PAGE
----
Sleepy Time

Things I have slept through before children:

A hurricane

small earthquakes.

House parties.

Things I am unable to sleep through since having children:

A child silently standing by my bed at night.

Light rain

The bedroom door opening

Today is world sleep day, a day dedicated to the importance of sleep. The health benefits of sleeping are many; our bodies are more able to heal and restore themselves when we get those recommended 7 to 8 hours. We know that sleep keeps our hearts healthy, aids in weight management and benefits our immune system. We’re better able to handle stress and are not so emotionally charged when we’re well rested. Conversely not getting enough sleep sets us up for more stress and anxiety, a reduced ability to handle our emotions and even our memory recall is affected.

I know all these facts intimately as last year I developed chronic insomnia, twice. Chronic insomnia is classified as insomnia that persists for three nights or more and lasts for 3 months and longer. As experiences go it ranks right up there with knocking out my front teeth and getting mugged in Barcelona. At it’s worst I managed two to three broken hours sleep a night, often drifting off around five or six am only to have to start the day at 7. I became a zombie, powered by sheer adrenaline during the day and Amitriptyline at night. I tried everything. Sleepy tea, lavender oil, bedtime yoga. I avoided blue light like the plague. Eventually I sobbed on the shoulder of a close friend, also a GP. She reassured me that my insomnia was the result of studying for exams. My body would take the sleep it needed, sleep would return. She was right. After taking my exam I clambered into bed and fell asleep for 8 hours. Sleep was restored, until we moved house three months later. The insomnia was back.

This time I waited, I knew it would pass. Sure enough the first night in our new house I slept and all was well with the world until my studies started.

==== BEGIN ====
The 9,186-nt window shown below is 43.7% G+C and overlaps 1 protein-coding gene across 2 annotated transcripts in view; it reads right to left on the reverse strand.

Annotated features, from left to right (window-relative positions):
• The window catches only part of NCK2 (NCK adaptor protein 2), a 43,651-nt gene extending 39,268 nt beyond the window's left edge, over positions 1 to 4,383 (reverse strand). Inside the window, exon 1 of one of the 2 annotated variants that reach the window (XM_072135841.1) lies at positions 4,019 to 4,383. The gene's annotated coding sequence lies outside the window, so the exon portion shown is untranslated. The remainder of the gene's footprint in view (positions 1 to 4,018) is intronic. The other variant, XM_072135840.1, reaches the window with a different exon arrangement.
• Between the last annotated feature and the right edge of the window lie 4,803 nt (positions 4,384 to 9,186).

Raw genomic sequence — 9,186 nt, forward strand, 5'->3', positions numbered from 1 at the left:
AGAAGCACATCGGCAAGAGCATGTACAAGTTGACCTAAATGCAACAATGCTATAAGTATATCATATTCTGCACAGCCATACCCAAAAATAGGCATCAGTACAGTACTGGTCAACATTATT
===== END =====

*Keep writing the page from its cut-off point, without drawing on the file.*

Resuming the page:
Now this diploma is three years long. I was pretty sure I would either die, or my family would divorce me if I didnt find a permanent solution to handling stress. Waiting it out was no longer an option. I knew sleep aids were not going to work either. A lifetime’s worth of lavender oil was not going to make any difference. The problem is that during periods of stress my brain hits the ‘on’ switch. It is no longer able to power down for the night. Thoughts, utterly useless thoughts, hang around and occupy my attention during the small hours. Lyrics to children’s theme tunes, conversations I’d had years ago. Nothing useful or insightful. If I could find a way to manage these thoughts, to not engage with them but to let them drift in and out I could be onto something.

I decided to try meditation. Numerous studies were showing that after just a brief period of practising meditation participant’s “fight or flight” center, the amygdala, appeared to have shrunk. This primal region of the brain; aka our lizard brain, is associated with fear and emotion and initiates our body’s response to stress. Participants not only shrunk this area but also formed a stronger connection to the pre-frontal cortex. The part of our brain associated with awareness, concentration and decision making. Meditation or a mindful practice increases our ability to down-regulate the limbic system. I had found the off switch.

These days I have no bed time routine. No herbal remedies, oils or medication. No set down time before I get into bed. I simply fall asleep. Thoughts come and go, I don’t try to swat them away, they flit in and out of their own accord. I can engage with them or not. The hustle and the juggle of life has not changed but my ability to manage it, to get deep restful sleep has.

There are numerous apps and places to go online to develop a meditation practice or to help with sleep. Here are some of my favourites.

The Sleep School App

Created by Dr Guy Meadows and Adrian Baxter. Dr Meadows is a sleep physiologist who has been working in his field for 12 years. The sleep school has helped over 4000 patients recover from insomnia. There are in person workshops, an online school and an app. All of which offered me, and the guy who went to bed with a bottle of vodka each night, a lifeline.

Ziva Online Meditation

An online program guided by Emily Fletcher, a former actor and former insomniac. Their motto is stress less, accomplish more. I was after a non woo-woo meditation program and this is it. A practical approach to meditation for those with busy lives. I cannot recommend enough.


A brilliant little app that guides you through a daily ten minute meditation. There are programs for sleep, stress and a meditation program for children. A free basics pack gives you the essentials before you subscribe.

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